The townscape of Mikuni-minato (Mikuni Port) was established in the Edo period when it prospered as a port of call for Kitamae-bune. Its unique, old port town atmosphere remains strong. The town developed greatly along the Kuzuryu River, with small-cargo vessel wholesalers who owned Kitamae-bune, a townhouse, a trading house, a storehouse, and an entertainment district. The townscape’s atmosphere, such as town houses with rows of grid doors, and historical buildings with traces of the great merchants, remains in Mikuni-minato. The port is also famous for being the first to introduce Dutch civil engineering technology to the waters of Japan through the engineer Escher.
Sakai City, Fukui
Cultural Properties of Sakai City
Former Kishina Family House
A house of the lumber dealer Sosuke Shinpoya (The Kishina Family), who made their wealth through Kitamae-bune.
Uoshiro (The Matsuzaki Family House)
This restaurant located in a hanamachi (entertainment district) was used by Kitamae-bune shipowners and merchants.
A group of structures dedicated by local leaders of the Shinpo District, using their wealth acquired through Kitamae-bune trading. The area produced many shipowners of Kitamae-bune.
Mikuni Shrine Zuijinmon (shrine gates)
This is a tower gate that was donated by the townsmen, who were also powerful Kitamae-bune ship owners when Mikuni-minato reached its peak in Kitamae-bune trade, from the late Edo period to the early Meiji period.
A main shrine that prayed for marine safety of Kitamae-bune and a stone structure dedicated by the shipowners of Kitamae-bune.
Oshima, where the shrine is located, has been revered by Kitamae-bune shipowners as an island where gods dwell. The shrine has been devotedly worshiped by sailors since ancient times. A directional stone remains.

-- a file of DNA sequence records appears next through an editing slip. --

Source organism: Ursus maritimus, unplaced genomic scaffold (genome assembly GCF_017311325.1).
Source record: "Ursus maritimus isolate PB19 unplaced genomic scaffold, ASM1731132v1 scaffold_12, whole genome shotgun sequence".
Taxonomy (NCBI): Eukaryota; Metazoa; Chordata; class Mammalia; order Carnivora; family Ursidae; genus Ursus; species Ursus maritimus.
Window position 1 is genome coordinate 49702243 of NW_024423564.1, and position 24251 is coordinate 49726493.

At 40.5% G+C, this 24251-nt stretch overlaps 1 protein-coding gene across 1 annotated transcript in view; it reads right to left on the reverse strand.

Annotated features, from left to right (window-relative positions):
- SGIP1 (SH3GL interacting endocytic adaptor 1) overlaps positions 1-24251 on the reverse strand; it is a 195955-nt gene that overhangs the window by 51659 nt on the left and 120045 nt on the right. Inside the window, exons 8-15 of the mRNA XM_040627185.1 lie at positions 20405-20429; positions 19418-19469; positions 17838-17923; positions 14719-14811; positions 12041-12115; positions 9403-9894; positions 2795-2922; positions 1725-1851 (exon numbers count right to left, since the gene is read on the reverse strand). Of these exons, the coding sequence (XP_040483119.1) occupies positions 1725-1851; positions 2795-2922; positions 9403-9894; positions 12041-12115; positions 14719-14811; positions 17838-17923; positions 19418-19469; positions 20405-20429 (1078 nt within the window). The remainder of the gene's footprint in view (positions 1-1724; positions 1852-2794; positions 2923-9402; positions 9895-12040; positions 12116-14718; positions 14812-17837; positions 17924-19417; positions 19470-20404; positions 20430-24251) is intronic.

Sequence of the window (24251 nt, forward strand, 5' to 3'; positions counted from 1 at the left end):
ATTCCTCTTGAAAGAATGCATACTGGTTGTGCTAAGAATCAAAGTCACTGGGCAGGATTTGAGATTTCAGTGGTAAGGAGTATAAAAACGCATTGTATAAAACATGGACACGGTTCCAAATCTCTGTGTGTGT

Mikuni Port (formerly Sakai Port) jetty
A Western-style jetty built at the mouth of the Kuzuryu River to diminish the barrier for entering and leaving Kitamae-bune.
A place where Kitame-bune sailors forecast the weather before departing.
Series of old documents on Kitamae-bune
A group of ancient documents about the shipping business conveyed to the shipowners of Kitamae-bune and wealthy merchants who made their wealth through Kitamae-bune.
Series of Funa-ema of Kitamae-bune
A group of funa-ema on which Kitamae-bune shipowners drew their own ships and dedicated to a shrine to pray for maritime safety.
A picture of Mikuniura
A picture that shows the prosperous state of Mikuni-minato, thanks to Kitamae-bune.
Echizen Mikuni-minato landscape view
A picture depicting the prosperous state of Mikuni-minato, thanks to Kitamae-bune.
Mikuni Butudan (Buddhist altar)
This is a craft from the Mikuni-minato area, which was transported to the shipowner's village Kagahashitate and others by Kitamae-bune.
Old documents relating to Shakudani Stone
Old documents relating to Shakudani Stone, which was distributed by Kitamae-bune. The documents were handed down by a small-cargo vessel wholesaler who had been dealing with the stone.
Mikuni Shrine Reitaisai (Mikuni festival) and festival float carts
A festival where townspeople, who were also powerful boat masters of Mikuni-minato and prospered through trade with Kitamae-bune, dedicated festival float carts, dolls, and boat-shaped portable shrines.
Nanboya dance song
A song that was transmitted from the southern region by sailors of Kitamae-bune.
The celabrating song of Kitamae-bune boatman and sailors. It was sung at the ceremony to worship the Funadama (guardian deity of a ship).
A party song in Mikuni that is said to have originated from a Kitamae-bune boatman song.